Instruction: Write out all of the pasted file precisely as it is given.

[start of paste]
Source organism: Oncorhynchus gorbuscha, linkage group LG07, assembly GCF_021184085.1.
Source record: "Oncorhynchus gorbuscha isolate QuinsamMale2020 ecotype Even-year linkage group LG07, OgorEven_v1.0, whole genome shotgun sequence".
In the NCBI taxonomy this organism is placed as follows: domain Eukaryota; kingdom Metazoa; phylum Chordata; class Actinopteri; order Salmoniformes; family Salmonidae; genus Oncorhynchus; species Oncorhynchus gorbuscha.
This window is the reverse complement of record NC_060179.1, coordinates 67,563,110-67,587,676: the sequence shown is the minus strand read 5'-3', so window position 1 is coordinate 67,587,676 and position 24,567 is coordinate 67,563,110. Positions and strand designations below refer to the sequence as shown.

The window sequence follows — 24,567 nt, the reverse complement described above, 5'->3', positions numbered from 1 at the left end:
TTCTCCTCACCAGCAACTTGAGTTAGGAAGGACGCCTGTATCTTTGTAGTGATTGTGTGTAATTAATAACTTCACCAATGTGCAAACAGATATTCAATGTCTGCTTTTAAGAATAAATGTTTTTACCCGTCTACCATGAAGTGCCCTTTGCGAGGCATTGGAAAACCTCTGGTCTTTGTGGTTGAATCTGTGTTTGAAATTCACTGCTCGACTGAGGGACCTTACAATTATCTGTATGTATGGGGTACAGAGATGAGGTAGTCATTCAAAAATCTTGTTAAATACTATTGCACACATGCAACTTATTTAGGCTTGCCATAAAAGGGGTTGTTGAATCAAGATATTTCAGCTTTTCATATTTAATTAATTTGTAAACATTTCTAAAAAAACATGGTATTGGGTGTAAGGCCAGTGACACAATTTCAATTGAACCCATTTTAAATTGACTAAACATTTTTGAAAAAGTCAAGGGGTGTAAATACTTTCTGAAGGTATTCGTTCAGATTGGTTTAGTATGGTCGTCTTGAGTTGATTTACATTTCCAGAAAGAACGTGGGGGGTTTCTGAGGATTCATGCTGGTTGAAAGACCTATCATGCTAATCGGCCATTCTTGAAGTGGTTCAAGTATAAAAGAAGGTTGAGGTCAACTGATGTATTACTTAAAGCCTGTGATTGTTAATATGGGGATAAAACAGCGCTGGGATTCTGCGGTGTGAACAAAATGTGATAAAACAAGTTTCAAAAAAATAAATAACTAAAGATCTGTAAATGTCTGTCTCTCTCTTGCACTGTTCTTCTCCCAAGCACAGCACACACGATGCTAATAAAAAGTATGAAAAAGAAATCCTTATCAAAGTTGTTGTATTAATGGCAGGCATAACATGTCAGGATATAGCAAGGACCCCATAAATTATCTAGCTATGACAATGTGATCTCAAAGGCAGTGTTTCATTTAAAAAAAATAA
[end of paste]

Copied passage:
Source organism: Oncorhynchus gorbuscha, linkage group LG07, assembly GCF_021184085.1.
Source record: "Oncorhynchus gorbuscha isolate QuinsamMale2020 ecotype Even-year linkage group LG07, OgorEven_v1.0, whole genome shotgun sequence".
In the NCBI taxonomy this organism is placed as follows: domain Eukaryota; kingdom Metazoa; phylum Chordata; class Actinopteri; order Salmoniformes; family Salmonidae; genus Oncorhynchus; species Oncorhynchus gorbuscha.
This window is the reverse complement of record NC_060179.1, coordinates 67,563,110-67,587,676: the sequence shown is the minus strand read 5'-3', so window position 1 is coordinate 67,587,676 and position 24,567 is coordinate 67,563,110. Positions and strand designations below refer to the sequence as shown.

The window sequence follows — 24,567 nt, the reverse complement described above, 5'->3', positions numbered from 1 at the left end:
TTCTCCTCACCAGCAACTTGAGTTAGGAAGGACGCCTGTATCTTTGTAGTGATTGTGTGTAATTAATAACTTCACCAATGTGCAAACAGATATTCAATGTCTGCTTTTAAGAATAAATGTTTTTACCCGTCTACCATGAAGTGCCCTTTGCGAGGCATTGGAAAACCTCTGGTCTTTGTGGTTGAATCTGTGTTTGAAATTCACTGCTCGACTGAGGGACCTTACAATTATCTGTATGTATGGGGTACAGAGATGAGGTAGTCATTCAAAAATCTTGTTAAATACTATTGCACACATGCAACTTATTTAGGCTTGCCATAAAAGGGGTTGTTGAATCAAGATATTTCAGCTTTTCATATTTAATTAATTTGTAAACATTTCTAAAAAAACATGGTATTGGGTGTAAGGCCAGTGACACAATTTCAATTGAACCCATTTTAAATTGACTAAACATTTTTGAAAAAGTCAAGGGGTGTAAATACTTTCTGAAGGTATTCGTTCAGATTGGTTTAGTATGGTCGTCTTGAGTTGATTTACATTTCCAGAAAGAACGTGGGGGGTTTCTGAGGATTCATGCTGGTTGAAAGACCTATCATGCTAATCGGCCATTCTTGAAGTGGTTCAAGTATAAAAGAAGGTTGAGGTCAACTGATGTATTACTTAAAGCCTGTGATTGTTAATATGGGGATAAAACAGCGCTGGGATTCTGCGGTGTGAACAAAATGTGATAAAACAAGTTTCAAAAAAATAAATAACTAAAGATCTGTAAATGTCTGTCTCTCTCTTGCACTGTTCTTCTCCCAAGCACAGCACACACGATGCTAATAAAAAGTATGAAAAAGAAATCCTTATCAAAGTTGTTGTATTAATGGCAGGCATAACATGTCAGGATATAGCAAGGACCCCATAAATTATCTAGCTATGACAATGTGATCTCAAAGGCAGTGTTTCATTTAAAAAAAATAA